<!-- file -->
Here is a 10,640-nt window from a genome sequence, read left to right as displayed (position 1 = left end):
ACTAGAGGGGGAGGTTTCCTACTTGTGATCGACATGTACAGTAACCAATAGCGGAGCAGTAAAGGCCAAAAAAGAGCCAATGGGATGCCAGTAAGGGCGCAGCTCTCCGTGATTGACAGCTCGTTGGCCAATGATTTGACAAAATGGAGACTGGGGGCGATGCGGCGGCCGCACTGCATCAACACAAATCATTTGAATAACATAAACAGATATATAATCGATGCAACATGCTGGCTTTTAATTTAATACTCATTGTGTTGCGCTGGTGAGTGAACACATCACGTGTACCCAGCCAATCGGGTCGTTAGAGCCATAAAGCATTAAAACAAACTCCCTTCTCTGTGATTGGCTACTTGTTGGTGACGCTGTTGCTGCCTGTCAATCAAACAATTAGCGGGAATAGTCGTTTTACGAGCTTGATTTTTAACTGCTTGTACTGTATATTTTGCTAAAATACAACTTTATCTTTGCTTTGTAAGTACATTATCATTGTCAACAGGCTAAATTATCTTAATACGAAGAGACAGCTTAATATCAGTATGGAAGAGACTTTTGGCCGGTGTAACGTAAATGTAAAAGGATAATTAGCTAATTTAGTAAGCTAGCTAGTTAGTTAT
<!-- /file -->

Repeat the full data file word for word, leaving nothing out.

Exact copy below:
Here is a 10,640-nt window from a genome sequence, read left to right as displayed (position 1 = left end):
ACTAGAGGGGGAGGTTTCCTACTTGTGATCGACATGTACAGTAACCAATAGCGGAGCAGTAAAGGCCAAAAAAGAGCCAATGGGATGCCAGTAAGGGCGCAGCTCTCCGTGATTGACAGCTCGTTGGCCAATGATTTGACAAAATGGAGACTGGGGGCGATGCGGCGGCCGCACTGCATCAACACAAATCATTTGAATAACATAAACAGATATATAATCGATGCAACATGCTGGCTTTTAATTTAATACTCATTGTGTTGCGCTGGTGAGTGAACACATCACGTGTACCCAGCCAATCGGGTCGTTAGAGCCATAAAGCATTAAAACAAACTCCCTTCTCTGTGATTGGCTACTTGTTGGTGACGCTGTTGCTGCCTGTCAATCAAACAATTAGCGGGAATAGTCGTTTTACGAGCTTGATTTTTAACTGCTTGTACTGTATATTTTGCTAAAATACAACTTTATCTTTGCTTTGTAAGTACATTATCATTGTCAACAGGCTAAATTATCTTAATACGAAGAGACAGCTTAATATCAGTATGGAAGAGACTTTTGGCCGGTGTAACGTAAATGTAAAAGGATAATTAGCTAATTTAGTAAGCTAGCTAGTTAGTTAT